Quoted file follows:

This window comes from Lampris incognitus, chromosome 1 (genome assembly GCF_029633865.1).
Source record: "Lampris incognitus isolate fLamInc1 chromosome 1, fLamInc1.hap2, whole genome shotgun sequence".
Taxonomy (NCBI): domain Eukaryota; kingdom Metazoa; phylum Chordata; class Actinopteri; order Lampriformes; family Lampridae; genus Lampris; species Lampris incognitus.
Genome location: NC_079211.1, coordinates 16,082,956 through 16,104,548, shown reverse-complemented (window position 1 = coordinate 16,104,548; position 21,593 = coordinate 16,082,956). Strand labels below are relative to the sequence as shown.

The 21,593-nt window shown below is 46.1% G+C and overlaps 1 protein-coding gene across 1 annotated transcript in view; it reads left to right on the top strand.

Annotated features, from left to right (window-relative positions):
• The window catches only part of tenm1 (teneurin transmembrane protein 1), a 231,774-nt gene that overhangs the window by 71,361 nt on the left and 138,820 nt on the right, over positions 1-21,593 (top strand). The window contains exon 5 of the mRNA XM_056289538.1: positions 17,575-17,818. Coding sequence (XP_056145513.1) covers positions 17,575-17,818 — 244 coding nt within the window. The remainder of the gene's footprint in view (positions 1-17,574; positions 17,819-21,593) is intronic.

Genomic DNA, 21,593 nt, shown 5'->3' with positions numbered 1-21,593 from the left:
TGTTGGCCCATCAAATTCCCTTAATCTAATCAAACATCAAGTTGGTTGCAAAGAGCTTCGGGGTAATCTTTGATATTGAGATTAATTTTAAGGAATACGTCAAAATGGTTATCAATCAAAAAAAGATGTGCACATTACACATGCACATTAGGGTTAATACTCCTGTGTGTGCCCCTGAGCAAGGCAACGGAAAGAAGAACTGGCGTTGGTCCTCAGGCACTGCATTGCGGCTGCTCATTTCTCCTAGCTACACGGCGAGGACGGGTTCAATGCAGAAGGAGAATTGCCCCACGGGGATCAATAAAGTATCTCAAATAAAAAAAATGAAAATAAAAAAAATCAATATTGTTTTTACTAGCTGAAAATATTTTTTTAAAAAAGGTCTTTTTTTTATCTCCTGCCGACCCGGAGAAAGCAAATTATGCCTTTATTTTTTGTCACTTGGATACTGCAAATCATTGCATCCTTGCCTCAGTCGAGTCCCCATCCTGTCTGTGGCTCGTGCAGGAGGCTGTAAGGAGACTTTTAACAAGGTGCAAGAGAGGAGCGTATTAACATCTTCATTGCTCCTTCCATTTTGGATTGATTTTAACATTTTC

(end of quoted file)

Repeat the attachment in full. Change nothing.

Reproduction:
This window comes from Lampris incognitus, chromosome 1 (genome assembly GCF_029633865.1).
Source record: "Lampris incognitus isolate fLamInc1 chromosome 1, fLamInc1.hap2, whole genome shotgun sequence".
Taxonomy (NCBI): domain Eukaryota; kingdom Metazoa; phylum Chordata; class Actinopteri; order Lampriformes; family Lampridae; genus Lampris; species Lampris incognitus.
Genome location: NC_079211.1, coordinates 16,082,956 through 16,104,548, shown reverse-complemented (window position 1 = coordinate 16,104,548; position 21,593 = coordinate 16,082,956). Strand labels below are relative to the sequence as shown.

The 21,593-nt window shown below is 46.1% G+C and overlaps 1 protein-coding gene across 1 annotated transcript in view; it reads left to right on the top strand.

Annotated features, from left to right (window-relative positions):
• The window catches only part of tenm1 (teneurin transmembrane protein 1), a 231,774-nt gene that overhangs the window by 71,361 nt on the left and 138,820 nt on the right, over positions 1-21,593 (top strand). The window contains exon 5 of the mRNA XM_056289538.1: positions 17,575-17,818. Coding sequence (XP_056145513.1) covers positions 17,575-17,818 — 244 coding nt within the window. The remainder of the gene's footprint in view (positions 1-17,574; positions 17,819-21,593) is intronic.

Genomic DNA, 21,593 nt, shown 5'->3' with positions numbered 1-21,593 from the left:
TGTTGGCCCATCAAATTCCCTTAATCTAATCAAACATCAAGTTGGTTGCAAAGAGCTTCGGGGTAATCTTTGATATTGAGATTAATTTTAAGGAATACGTCAAAATGGTTATCAATCAAAAAAAGATGTGCACATTACACATGCACATTAGGGTTAATACTCCTGTGTGTGCCCCTGAGCAAGGCAACGGAAAGAAGAACTGGCGTTGGTCCTCAGGCACTGCATTGCGGCTGCTCATTTCTCCTAGCTACACGGCGAGGACGGGTTCAATGCAGAAGGAGAATTGCCCCACGGGGATCAATAAAGTATCTCAAATAAAAAAAATGAAAATAAAAAAAATCAATATTGTTTTTACTAGCTGAAAATATTTTTTTAAAAAAGGTCTTTTTTTTATCTCCTGCCGACCCGGAGAAAGCAAATTATGCCTTTATTTTTTGTCACTTGGATACTGCAAATCATTGCATCCTTGCCTCAGTCGAGTCCCCATCCTGTCTGTGGCTCGTGCAGGAGGCTGTAAGGAGACTTTTAACAAGGTGCAAGAGAGGAGCGTATTAACATCTTCATTGCTCCTTCCATTTTGGATTGATTTTAACATTTTC